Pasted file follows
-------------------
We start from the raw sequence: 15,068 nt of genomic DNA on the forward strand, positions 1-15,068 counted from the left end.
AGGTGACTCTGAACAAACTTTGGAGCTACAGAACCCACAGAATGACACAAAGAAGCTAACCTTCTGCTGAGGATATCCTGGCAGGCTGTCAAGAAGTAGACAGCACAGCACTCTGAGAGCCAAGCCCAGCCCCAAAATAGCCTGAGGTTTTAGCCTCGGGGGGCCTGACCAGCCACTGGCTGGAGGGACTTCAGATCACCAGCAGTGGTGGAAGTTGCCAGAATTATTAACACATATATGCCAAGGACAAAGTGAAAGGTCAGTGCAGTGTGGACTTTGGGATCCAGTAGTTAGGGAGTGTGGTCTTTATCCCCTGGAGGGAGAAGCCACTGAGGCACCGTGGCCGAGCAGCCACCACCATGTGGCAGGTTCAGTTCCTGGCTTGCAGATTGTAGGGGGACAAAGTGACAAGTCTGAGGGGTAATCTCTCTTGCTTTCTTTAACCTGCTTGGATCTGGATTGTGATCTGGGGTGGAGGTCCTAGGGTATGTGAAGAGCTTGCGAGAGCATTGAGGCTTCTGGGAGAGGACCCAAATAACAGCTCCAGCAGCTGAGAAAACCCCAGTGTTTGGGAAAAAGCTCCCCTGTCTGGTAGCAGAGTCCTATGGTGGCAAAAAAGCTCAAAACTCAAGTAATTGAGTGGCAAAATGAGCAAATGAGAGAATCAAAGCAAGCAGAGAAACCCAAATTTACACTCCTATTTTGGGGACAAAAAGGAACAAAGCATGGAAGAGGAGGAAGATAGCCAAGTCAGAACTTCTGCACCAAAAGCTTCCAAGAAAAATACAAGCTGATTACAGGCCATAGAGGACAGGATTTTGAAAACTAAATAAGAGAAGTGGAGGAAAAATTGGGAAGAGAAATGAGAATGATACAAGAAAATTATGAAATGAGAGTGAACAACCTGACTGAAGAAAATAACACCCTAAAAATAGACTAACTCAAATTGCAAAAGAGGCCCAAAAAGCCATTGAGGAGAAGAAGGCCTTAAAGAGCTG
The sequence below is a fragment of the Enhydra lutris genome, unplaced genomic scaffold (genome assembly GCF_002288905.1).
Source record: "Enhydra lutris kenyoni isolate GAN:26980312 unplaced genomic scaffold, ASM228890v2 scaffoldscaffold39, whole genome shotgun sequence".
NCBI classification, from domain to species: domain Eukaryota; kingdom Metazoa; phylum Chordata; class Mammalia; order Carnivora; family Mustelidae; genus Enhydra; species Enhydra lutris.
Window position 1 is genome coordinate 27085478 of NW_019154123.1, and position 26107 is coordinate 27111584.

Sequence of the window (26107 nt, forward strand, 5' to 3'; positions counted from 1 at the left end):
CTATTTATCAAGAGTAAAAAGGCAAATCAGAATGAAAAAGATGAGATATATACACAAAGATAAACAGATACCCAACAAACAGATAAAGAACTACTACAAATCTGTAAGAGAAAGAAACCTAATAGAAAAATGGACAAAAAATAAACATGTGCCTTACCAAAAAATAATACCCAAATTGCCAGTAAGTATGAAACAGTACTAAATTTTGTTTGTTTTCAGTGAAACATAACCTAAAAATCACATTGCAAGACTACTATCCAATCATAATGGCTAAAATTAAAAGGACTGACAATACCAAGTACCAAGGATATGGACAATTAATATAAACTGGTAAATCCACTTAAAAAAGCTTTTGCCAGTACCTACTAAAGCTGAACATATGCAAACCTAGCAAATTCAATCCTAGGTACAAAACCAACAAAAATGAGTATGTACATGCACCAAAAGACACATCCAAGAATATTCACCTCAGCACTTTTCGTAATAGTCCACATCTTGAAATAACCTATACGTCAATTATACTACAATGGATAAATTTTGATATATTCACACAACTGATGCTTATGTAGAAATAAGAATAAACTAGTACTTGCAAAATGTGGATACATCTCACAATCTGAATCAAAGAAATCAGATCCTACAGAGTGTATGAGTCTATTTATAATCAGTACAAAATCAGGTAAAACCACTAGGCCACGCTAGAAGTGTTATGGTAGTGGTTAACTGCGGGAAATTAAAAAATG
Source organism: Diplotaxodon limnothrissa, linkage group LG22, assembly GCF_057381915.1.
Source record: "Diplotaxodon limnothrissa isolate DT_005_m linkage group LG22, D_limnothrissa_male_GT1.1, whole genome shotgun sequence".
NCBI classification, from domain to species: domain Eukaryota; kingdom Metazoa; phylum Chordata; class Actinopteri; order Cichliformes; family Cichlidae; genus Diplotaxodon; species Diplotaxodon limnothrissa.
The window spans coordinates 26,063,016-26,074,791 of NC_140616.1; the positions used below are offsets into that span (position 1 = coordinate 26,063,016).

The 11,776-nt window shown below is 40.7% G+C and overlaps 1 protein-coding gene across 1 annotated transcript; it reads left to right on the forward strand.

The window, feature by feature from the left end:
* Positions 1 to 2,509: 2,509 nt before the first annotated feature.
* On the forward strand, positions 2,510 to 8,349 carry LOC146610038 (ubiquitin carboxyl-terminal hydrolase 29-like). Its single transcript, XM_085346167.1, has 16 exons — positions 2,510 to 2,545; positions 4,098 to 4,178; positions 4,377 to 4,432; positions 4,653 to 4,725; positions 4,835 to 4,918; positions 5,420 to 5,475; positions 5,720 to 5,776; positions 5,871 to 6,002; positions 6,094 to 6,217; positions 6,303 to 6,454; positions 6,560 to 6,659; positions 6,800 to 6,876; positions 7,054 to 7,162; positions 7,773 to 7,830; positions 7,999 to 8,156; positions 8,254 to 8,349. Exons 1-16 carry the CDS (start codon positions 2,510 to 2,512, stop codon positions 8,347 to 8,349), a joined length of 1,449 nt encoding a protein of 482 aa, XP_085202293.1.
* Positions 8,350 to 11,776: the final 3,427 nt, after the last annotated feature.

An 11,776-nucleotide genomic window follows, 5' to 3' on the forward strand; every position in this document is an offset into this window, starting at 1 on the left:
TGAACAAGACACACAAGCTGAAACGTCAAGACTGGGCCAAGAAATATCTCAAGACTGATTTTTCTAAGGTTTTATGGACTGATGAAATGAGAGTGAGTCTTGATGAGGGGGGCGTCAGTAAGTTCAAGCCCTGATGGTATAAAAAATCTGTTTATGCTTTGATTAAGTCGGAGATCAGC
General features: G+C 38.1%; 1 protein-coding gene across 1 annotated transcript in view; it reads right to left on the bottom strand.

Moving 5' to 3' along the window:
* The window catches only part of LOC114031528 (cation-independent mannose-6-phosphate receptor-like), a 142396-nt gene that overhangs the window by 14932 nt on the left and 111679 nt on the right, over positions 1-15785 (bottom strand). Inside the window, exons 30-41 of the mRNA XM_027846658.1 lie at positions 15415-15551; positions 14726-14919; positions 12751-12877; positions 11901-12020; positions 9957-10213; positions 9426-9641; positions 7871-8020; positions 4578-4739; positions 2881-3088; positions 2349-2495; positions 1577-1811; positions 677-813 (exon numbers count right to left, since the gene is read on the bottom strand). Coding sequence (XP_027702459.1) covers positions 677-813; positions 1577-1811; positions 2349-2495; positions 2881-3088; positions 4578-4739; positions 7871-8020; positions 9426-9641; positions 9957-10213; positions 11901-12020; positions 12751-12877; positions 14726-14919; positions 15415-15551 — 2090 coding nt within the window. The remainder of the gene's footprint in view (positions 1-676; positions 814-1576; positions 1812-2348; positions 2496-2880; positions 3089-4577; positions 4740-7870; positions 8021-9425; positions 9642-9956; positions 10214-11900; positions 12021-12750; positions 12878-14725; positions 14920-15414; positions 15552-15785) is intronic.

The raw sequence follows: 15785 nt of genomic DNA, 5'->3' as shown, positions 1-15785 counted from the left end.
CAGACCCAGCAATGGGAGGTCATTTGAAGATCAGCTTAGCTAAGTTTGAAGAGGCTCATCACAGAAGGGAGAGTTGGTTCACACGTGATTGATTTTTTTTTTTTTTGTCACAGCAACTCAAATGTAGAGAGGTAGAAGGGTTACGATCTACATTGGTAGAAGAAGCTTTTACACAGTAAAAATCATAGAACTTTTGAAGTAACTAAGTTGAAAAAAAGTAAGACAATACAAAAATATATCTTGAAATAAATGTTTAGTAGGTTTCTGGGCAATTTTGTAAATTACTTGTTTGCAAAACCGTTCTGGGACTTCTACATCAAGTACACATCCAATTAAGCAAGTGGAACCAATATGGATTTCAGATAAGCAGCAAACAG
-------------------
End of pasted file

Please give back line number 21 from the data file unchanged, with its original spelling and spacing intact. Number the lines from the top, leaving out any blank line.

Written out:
Moving 5' to 3' along the window: